Since 1993, fewer than 500 cases have been reported annually, and fewer than 200 cases per year have been reported since 1997. A record low annual total of 37 cases was reported in 2004. Available epidemiologic and virologic data indicate that measles transmission in the United States has been interrupted. The majority of cases are now imported from other countries or linked to imported cases. Most imported cases originate in Asia and Europe and occur both among U.S. citizens traveling abroad and persons visiting the United States from other countries. An aggressive measles vaccination program by the Pan American Health Organization (PAHO) has resulted in record low measles incidence in Latin America and the Caribbean, and the interruption of indigenous measles transmission in the Americas. Measles elimination from the Americas was achieved in 2002 and has been sustained since then, with only imported and importation-related measles cases occuring in the region.


    On to the flu.

    How the Flu Virus Can Change: “Drift” and “Shift”

    Influenza viruses are constantly changing. They can change in two different ways.

    One way they change is called “antigenic drift.” These are small changes in the genes of influenza viruses that happen continually over time as the virus replicates. These small genetic changes usually produce viruses that are pretty closely related to one another, which can be illustrated by their location close together on a phylogenetic tree. Viruses that are closely related to each other usually share the same antigenic properties and an immune system exposed to an similar virus will usually recognize it and respond. (This is sometimes called cross-protection.)

    But these small genetic changes can accumulate over time and result in viruses that are antigenically different (further away on the phylogenetic tree). When this happens, the body’s immune system may not recognize those viruses.

    This process works as follows: a person infected with a particular flu virus develops antibody against that virus. As antigenic changes accumulate, the antibodies created against the older viruses no longer recognize the “newer” virus, and the person can get sick again. Genetic changes that result in a virus with different antigenic properties is the main reason why people can get the flu more than one time. This is also why the flu vaccine composition must be reviewed each year, and updated as needed to keep up with evolving viruses.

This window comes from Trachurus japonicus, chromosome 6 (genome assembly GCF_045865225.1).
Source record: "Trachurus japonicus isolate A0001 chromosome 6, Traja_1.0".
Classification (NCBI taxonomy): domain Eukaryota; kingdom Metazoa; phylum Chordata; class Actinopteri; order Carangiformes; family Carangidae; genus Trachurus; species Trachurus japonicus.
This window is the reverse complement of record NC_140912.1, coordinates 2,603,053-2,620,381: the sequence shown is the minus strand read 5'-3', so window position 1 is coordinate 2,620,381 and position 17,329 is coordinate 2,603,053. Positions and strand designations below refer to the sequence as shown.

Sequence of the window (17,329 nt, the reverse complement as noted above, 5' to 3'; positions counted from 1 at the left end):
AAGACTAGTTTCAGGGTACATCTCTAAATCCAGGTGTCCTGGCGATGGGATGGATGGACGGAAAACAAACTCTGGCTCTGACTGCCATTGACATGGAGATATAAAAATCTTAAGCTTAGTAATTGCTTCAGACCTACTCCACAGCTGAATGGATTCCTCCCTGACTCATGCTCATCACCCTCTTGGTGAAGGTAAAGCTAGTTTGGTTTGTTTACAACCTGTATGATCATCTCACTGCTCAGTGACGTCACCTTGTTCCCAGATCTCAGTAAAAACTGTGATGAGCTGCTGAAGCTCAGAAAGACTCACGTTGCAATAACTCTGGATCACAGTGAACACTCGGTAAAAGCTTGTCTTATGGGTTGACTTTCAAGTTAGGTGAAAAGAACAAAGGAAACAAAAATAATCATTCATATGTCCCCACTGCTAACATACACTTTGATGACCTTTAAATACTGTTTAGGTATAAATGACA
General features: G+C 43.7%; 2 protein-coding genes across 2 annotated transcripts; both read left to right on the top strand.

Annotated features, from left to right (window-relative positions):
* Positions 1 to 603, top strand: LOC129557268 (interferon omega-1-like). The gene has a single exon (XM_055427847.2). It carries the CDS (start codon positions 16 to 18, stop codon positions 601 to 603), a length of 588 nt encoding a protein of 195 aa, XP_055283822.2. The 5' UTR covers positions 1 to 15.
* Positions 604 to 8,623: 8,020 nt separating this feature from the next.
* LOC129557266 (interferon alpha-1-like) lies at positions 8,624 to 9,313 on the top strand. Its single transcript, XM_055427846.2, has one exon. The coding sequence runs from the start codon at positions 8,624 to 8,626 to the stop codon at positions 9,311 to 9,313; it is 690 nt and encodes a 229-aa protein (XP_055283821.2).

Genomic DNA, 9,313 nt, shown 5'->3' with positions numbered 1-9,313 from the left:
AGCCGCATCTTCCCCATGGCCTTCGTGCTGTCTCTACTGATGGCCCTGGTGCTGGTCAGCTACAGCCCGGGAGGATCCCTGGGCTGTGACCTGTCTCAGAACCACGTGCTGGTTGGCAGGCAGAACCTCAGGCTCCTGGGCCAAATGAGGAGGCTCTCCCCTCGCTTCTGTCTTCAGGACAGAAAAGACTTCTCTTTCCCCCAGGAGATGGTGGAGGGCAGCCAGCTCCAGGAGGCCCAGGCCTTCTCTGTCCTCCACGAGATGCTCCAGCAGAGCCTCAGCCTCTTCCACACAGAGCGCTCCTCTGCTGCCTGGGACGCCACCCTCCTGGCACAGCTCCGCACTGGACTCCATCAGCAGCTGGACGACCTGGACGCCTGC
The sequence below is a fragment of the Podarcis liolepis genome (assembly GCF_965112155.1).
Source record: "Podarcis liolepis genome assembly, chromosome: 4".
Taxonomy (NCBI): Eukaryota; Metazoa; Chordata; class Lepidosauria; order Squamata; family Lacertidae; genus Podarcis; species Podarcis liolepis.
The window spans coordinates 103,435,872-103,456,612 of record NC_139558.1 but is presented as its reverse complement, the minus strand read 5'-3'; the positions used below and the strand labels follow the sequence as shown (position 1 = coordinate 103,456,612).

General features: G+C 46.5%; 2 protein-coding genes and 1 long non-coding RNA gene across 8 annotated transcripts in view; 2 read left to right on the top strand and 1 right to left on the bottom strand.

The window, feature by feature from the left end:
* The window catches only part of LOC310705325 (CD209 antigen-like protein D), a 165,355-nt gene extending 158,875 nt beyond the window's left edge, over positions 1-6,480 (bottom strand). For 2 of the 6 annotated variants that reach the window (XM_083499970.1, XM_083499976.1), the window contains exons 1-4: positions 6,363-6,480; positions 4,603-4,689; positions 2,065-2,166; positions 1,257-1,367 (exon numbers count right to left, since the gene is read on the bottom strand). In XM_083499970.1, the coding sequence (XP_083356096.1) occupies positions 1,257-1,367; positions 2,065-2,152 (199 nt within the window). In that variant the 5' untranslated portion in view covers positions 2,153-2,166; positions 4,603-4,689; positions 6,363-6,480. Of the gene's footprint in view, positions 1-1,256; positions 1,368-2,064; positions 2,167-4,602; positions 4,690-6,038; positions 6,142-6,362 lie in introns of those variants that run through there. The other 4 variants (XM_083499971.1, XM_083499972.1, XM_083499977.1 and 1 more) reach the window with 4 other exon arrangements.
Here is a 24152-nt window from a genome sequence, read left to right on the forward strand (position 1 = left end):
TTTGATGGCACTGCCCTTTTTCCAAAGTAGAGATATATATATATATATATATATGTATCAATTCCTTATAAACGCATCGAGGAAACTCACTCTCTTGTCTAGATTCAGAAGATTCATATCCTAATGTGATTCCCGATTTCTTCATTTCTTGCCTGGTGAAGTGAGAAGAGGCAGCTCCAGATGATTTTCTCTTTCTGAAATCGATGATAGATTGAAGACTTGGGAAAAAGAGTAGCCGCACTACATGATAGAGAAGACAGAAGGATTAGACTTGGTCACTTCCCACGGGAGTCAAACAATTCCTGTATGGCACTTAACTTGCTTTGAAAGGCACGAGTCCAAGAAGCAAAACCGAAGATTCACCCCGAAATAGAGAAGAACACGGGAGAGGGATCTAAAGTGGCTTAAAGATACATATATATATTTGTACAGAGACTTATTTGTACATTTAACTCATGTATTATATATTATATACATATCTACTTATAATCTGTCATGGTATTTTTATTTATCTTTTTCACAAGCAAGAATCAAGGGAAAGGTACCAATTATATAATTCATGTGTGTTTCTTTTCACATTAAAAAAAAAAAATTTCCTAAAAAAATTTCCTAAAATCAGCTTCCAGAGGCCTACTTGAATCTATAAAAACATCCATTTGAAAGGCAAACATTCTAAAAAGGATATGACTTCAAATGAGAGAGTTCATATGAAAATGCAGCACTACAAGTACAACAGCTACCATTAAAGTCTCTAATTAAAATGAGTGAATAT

The other type of change is called “antigenic shift.” Antigenic shift is an abrupt, major change in the influenza A viruses, resulting in new hemagglutinin and/or new hemagglutinin and neuraminidase proteins in influenza viruses that infect humans. Shift results in a new influenza A subtype or a virus with a hemagglutinin or a hemagglutinin and neuraminidase combination that has emerged from an animal population that is so different from the same subtype in humans that most people do not have immunity to the new (e.g. novel) virus. Such a “shift” occurred in the spring of 2009, when an H1N1 virus with a new combination of genes emerged to infect people and quickly spread, causing a pandemic. When shift happens, most people have little or no protection against the new virus.

    While influenza viruses are changing by antigenic drift all the time, antigenic shift happens only occasionally. Type A viruses undergo both kinds of changes; influenza type B viruses change only by the more gradual process of antigenic drift.


    'Since the late 19th century, five occurrences of antigenic shifts have led to pandemics (1889–1891, 1918–1920, 1957–1958, 1968–1969, and 2009-2010). A pandemic may start from a single focus and spread along routes of travel. Typically, there are high attack rates involving all age groups, and mortality is usually markedly increased. Severity is generally not greater in the individual patient (except for the 1918–1919 strain), but because large numbers of persons are infected, the number, if not the proportion, of severe and fatal cases will be large. Onset may occur in any season of the year. Secondary and tertiary waves may occur up to 2 years later, usually in the winter.

    In April 2009, a novel influenza A(H1N1) virus appeared and quickly spread across North America. By May 2009 the virus had spread to many areas of the world. Influenza morbidity caused by 2009 pandemic H1N1 virus remained above seasonal baselines throughout spring and summer 2009 and was the cause of the first influenza pandemic since 1968.